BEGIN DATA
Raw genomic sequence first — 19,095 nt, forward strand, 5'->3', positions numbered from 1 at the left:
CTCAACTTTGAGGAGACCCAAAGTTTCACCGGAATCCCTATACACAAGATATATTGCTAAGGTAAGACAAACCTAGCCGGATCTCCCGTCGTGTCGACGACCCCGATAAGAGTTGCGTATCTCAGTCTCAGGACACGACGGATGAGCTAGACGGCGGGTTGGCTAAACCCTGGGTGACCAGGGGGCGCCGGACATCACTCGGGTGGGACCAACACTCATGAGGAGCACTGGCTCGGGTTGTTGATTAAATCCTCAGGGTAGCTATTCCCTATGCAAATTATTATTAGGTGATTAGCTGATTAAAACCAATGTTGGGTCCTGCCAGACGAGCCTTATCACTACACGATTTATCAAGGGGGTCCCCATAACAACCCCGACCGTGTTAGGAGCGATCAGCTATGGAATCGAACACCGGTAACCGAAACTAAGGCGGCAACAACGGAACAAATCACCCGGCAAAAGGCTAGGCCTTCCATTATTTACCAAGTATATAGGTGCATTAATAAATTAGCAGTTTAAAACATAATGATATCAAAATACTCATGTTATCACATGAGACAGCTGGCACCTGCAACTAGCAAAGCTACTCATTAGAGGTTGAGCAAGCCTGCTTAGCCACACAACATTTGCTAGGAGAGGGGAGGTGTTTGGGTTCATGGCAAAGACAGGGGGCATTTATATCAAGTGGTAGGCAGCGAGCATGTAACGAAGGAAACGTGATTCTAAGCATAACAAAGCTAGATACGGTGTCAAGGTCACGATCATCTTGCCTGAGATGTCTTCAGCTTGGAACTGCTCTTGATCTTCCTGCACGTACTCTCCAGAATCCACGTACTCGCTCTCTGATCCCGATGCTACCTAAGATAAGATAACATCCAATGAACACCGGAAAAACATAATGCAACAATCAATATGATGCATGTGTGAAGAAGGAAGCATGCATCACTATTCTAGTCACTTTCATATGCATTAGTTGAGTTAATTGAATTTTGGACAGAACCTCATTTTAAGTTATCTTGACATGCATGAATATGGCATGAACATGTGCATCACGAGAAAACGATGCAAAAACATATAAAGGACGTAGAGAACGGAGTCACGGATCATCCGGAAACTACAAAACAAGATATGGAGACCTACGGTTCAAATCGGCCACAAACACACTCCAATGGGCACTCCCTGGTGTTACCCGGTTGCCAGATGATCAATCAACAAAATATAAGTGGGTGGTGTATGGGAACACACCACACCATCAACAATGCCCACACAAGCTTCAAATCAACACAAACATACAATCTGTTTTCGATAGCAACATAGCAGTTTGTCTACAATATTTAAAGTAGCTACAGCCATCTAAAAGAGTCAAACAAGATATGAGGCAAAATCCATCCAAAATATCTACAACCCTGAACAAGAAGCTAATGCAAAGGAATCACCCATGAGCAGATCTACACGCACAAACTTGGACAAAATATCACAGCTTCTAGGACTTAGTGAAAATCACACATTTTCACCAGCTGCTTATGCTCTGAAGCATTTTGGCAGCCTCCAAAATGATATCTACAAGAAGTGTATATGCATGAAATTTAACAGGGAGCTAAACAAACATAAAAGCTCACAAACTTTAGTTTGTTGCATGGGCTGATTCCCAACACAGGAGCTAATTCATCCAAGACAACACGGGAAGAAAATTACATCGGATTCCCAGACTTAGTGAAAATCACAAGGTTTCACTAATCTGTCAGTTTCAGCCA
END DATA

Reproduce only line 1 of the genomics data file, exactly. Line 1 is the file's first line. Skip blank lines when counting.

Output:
Raw genomic sequence first — 19,095 nt, forward strand, 5'->3', positions numbered from 1 at the left: